Data from Open Street Map and 2016–2020 American Community Survey 5-year
estimates
(variables S1701_C02_001E, S1701_C01_001E, DP05_0070E,
DP05_0071E, DP05_0033E, DP05_0044E, and DP05_0038E). Image by David Ramos for Greater Greater Washington.

Nevertheless, the number of African American and Hispanic residents in Arlington remains low. The Black population has suffered a long-term decline, from 38% in the early 1900s according to Hogan, with 64% home ownership in 1920—with much of the 20th Century decline due to zoning laws. Currently, African Americans comprise 9.2% of Arlington households, with a median household income of $62,000, according to Arlington’s Racial Dashboard. Hispanic residents represent 11.8% of county households, with a median income of $80,000. White households dominate at nearly 75% of the total with a whopping median household income of $132,000.

Data from Open Street Map and 2015–2020 American Community Survey 5-year
estimates
(variables S1701_C02_001E, S1701_C01_001E, DP05_0070E,
DP05_0071E, DP05_0033E, DP05_0044E, and DP05_0038E). Image by David Ramos for Greater Greater Washington.

“We are losing whatever diversity we have had very, very rapidly,” said Hogan. Despite its efforts, Arlington still displays how racial and economic inequalities in the U.S. squeeze out certain groups.

One area where Arlington has excelled is in keeping housing within TOD zones. Every CAF unit added from 2015 to 2020 was “within 1/2 mile of Premium and Primary Transit Networks,” according to the 2020 AMPH. Furthermore, every community has some transit connection; because “we are so transit-rich here … no residential dwelling in Arlington is further than a half a mile,” and most are with a quarter of a mile, of transit, said Hogan.

Solutions and wildcards

The main funding source for CAFs is Arlington’s Affordable Housing Investment Fund (AHIF), which uses local taxpayer dollars, along with money from developers and a few other sources, to leverage nonprofit development. Bonus density money for affordable housing also comes from developers who want to build beyond the permitted height.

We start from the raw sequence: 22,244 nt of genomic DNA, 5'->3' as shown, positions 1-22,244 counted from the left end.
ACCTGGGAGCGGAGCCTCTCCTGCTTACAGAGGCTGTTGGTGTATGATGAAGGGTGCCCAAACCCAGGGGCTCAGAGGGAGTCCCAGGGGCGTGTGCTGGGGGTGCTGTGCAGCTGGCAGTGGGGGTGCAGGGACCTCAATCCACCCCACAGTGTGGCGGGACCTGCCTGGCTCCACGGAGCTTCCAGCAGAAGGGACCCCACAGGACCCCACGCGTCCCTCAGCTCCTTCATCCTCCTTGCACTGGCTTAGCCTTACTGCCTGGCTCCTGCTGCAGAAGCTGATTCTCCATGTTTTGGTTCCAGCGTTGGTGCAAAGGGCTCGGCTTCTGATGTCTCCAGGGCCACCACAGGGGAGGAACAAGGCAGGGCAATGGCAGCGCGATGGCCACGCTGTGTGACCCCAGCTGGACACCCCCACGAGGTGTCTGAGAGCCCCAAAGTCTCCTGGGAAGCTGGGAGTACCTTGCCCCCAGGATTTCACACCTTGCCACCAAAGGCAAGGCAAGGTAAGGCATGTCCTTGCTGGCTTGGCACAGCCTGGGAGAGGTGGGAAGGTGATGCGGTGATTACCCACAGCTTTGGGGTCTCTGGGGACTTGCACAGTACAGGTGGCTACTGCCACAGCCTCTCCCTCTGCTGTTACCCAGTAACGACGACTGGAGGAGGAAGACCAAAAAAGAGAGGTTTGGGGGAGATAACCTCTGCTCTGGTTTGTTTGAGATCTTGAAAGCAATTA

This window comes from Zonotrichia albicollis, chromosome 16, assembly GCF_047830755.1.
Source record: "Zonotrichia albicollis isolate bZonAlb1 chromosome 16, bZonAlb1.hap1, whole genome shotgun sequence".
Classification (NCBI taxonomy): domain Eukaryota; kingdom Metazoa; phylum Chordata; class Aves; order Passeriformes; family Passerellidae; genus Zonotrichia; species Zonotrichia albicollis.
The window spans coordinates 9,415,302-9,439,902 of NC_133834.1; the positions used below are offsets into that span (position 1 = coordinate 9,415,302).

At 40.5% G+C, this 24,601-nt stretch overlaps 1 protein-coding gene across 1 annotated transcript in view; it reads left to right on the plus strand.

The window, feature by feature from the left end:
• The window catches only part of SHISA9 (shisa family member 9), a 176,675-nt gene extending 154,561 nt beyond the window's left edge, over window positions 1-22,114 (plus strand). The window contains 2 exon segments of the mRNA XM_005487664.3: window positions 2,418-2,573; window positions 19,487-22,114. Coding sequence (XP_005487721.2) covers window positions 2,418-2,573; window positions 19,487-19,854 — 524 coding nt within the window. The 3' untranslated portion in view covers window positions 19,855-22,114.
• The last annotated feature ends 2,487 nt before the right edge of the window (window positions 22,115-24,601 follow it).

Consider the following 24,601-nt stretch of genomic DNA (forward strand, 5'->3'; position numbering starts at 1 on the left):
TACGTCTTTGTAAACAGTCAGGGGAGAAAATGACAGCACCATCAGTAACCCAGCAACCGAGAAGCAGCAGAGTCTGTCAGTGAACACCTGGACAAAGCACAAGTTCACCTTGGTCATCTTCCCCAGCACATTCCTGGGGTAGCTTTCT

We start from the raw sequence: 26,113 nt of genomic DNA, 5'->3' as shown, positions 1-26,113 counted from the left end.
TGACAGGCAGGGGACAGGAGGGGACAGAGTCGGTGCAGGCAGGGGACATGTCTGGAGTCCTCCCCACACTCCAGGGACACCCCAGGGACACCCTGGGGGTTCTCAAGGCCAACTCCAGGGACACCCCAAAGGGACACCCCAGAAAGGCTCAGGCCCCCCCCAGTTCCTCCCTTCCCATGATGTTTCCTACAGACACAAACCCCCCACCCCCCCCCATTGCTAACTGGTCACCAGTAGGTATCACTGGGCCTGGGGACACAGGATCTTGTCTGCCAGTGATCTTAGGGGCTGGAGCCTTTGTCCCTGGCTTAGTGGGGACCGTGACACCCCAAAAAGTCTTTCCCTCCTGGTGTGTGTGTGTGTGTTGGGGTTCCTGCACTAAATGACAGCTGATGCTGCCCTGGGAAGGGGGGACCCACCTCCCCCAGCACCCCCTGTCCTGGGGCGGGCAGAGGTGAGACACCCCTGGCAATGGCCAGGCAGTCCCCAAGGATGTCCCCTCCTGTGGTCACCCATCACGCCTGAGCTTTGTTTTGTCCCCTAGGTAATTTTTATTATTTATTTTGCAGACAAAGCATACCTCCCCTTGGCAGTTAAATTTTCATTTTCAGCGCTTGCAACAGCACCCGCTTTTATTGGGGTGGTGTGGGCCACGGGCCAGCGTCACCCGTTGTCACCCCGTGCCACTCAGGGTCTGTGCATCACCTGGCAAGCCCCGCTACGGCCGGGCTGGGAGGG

More recently, Arlington’s ongoing housing efforts have been augmented by an umbrella program launched in 2019 called Housing Arlington. “The goal of the initiative is to find new creative zoning and land use tools, new financial resources, partnerships and ideas to increase the supply of and preserve affordable housing, while also strengthening the existing housing stock,” said Richard Tucker, housing Arlington coordinator.

For those who are so low-income that they cannot afford a CAF (generally, 30 or 40% of AMI), a housing grant program fills in the gap in rent. This is directed at “elderly people, people with disabilities, and working families with young children,” said Hogan. Unfortunately, “a lot of people don’t qualify for a housing grant, and they’re very, very vulnerable, and at risk of eviction.”

If the gap in affordable housing continues to grow, a simultaneous gap in middle-income housing threatens to also make Arlington unattainable for people such as firefighters and teachers. “People who keep your community going live 30, 40 minutes, an hour and a half away,” said Hogan.

One solution is missing-middle housing, which means changing zoning in single-family neighborhoods to allow duplexes, triplexes, and other structures up to garden apartments. Currently, zoning — not just in Arlington but in much of the region — encourages affluent families to buy small properties and redevelop them as much larger single-family houses—say from 1,500 to 6,000 square feet, Hogan explained. So a piece of property that could provide homes for three middle-income families instead goes to a single wealthy family, decreasing economic and social diversity. Realizing the need for change, Arlington is currently undertaking a Missing Middle Housing Study.

The wildcard might be the appearance of Amazon’s national headquarters in Crystal City. This will almost certainly increase housing prices on the open market. To offset this, Amazon is working to increase the CAF program by supporting the development of 1,200 affordable homes close to the new headquarters, as well as supplying $160 million to maintain existing affordable housing, according to the 2022 Implementation Framework.

National inflation of housing prices, DC regional growth, the local success of TOD, and the appearance of Amazon’s headquarters all threaten to make low- and middle-income people victims of Arlington’s success. As we move toward the mid-21st Century, the county will be a test case for ways to provide innovative, sustainable, equitable growth.

This article is part of a limited series exploring equitable transit-oriented development, made possible with a grant from Amazon. Greater Greater Washington’s editorial department maintains editorial control and independence in accordance with our editorial policy. Our journalists follow the ethics guidelines of the Society of Professional Journalists.

Ethan Goffman is an environmental and transit writer. A part-time teacher at Montgomery College, Ethan lives in Rockville, Maryland. He is the author of "Dreamscapes" (UnCollected Press), a collection of flash fiction, and two volumes of poetry, "I Garden Weeds" (Cyberwit) and "Words for Things Left Unsaid" (Kelsay Books).